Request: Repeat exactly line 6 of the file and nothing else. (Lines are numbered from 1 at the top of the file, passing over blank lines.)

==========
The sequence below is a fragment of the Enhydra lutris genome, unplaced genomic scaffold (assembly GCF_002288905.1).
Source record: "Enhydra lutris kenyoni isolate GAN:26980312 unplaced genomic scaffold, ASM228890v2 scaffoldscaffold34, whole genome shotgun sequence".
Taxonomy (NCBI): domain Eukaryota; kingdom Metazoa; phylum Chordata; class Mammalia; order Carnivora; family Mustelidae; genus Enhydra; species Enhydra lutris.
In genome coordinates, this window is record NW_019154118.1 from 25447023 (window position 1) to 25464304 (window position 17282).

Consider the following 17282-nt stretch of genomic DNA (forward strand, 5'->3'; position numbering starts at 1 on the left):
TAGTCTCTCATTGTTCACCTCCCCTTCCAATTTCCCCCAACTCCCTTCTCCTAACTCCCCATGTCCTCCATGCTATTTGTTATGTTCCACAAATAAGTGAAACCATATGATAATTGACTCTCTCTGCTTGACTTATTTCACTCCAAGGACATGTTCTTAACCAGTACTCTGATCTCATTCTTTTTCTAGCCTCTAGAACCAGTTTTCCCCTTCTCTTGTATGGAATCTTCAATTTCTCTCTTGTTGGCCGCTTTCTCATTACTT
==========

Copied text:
TAGTCTCTCATTGTTCACCTCCCCTTCCAATTTCCCCCAACTCCCTTCTCCTAACTCCCCATGTCCTCCATGCTATTTGTTATGTTCCACAAATAAGTGAAACCATATGATAATTGACTCTCTCTGCTTGACTTATTTCACTCCAAGGACATGTTCTTAACCAGTACTCTGATCTCATTCTTTTTCTAGCCTCTAGAACCAGTTTTCCCCTTCTCTTGTATGGAATCTTCAATTTCTCTCTTGTTGGCCGCTTTCTCATTACTT